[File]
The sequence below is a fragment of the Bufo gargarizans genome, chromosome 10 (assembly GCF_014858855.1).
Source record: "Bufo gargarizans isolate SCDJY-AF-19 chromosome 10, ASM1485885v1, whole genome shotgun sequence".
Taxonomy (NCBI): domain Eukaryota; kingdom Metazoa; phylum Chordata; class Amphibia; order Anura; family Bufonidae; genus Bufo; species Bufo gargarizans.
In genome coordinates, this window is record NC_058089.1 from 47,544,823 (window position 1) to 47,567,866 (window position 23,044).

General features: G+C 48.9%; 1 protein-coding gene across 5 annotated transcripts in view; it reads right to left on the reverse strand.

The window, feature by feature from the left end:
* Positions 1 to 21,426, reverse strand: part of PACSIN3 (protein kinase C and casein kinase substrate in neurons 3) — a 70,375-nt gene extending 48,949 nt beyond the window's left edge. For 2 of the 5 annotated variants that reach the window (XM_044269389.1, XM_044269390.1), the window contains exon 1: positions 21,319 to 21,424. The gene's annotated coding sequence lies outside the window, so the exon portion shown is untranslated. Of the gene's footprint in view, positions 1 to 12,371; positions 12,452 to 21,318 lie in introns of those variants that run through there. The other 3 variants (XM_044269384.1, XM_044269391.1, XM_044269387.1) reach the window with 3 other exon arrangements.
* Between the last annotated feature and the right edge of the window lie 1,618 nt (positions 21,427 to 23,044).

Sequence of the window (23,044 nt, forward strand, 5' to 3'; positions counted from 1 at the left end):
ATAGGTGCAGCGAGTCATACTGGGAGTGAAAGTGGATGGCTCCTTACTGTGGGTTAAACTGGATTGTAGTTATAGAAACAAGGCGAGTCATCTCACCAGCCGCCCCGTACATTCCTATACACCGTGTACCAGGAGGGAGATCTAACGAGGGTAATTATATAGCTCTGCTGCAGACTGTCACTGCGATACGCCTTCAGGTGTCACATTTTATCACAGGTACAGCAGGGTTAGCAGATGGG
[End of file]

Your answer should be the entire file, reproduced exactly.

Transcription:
The sequence below is a fragment of the Bufo gargarizans genome, chromosome 10 (assembly GCF_014858855.1).
Source record: "Bufo gargarizans isolate SCDJY-AF-19 chromosome 10, ASM1485885v1, whole genome shotgun sequence".
Taxonomy (NCBI): domain Eukaryota; kingdom Metazoa; phylum Chordata; class Amphibia; order Anura; family Bufonidae; genus Bufo; species Bufo gargarizans.
In genome coordinates, this window is record NC_058089.1 from 47,544,823 (window position 1) to 47,567,866 (window position 23,044).

General features: G+C 48.9%; 1 protein-coding gene across 5 annotated transcripts in view; it reads right to left on the reverse strand.

The window, feature by feature from the left end:
* Positions 1 to 21,426, reverse strand: part of PACSIN3 (protein kinase C and casein kinase substrate in neurons 3) — a 70,375-nt gene extending 48,949 nt beyond the window's left edge. For 2 of the 5 annotated variants that reach the window (XM_044269389.1, XM_044269390.1), the window contains exon 1: positions 21,319 to 21,424. The gene's annotated coding sequence lies outside the window, so the exon portion shown is untranslated. Of the gene's footprint in view, positions 1 to 12,371; positions 12,452 to 21,318 lie in introns of those variants that run through there. The other 3 variants (XM_044269384.1, XM_044269391.1, XM_044269387.1) reach the window with 3 other exon arrangements.
* Between the last annotated feature and the right edge of the window lie 1,618 nt (positions 21,427 to 23,044).

Sequence of the window (23,044 nt, forward strand, 5' to 3'; positions counted from 1 at the left end):
ATAGGTGCAGCGAGTCATACTGGGAGTGAAAGTGGATGGCTCCTTACTGTGGGTTAAACTGGATTGTAGTTATAGAAACAAGGCGAGTCATCTCACCAGCCGCCCCGTACATTCCTATACACCGTGTACCAGGAGGGAGATCTAACGAGGGTAATTATATAGCTCTGCTGCAGACTGTCACTGCGATACGCCTTCAGGTGTCACATTTTATCACAGGTACAGCAGGGTTAGCAGATGGG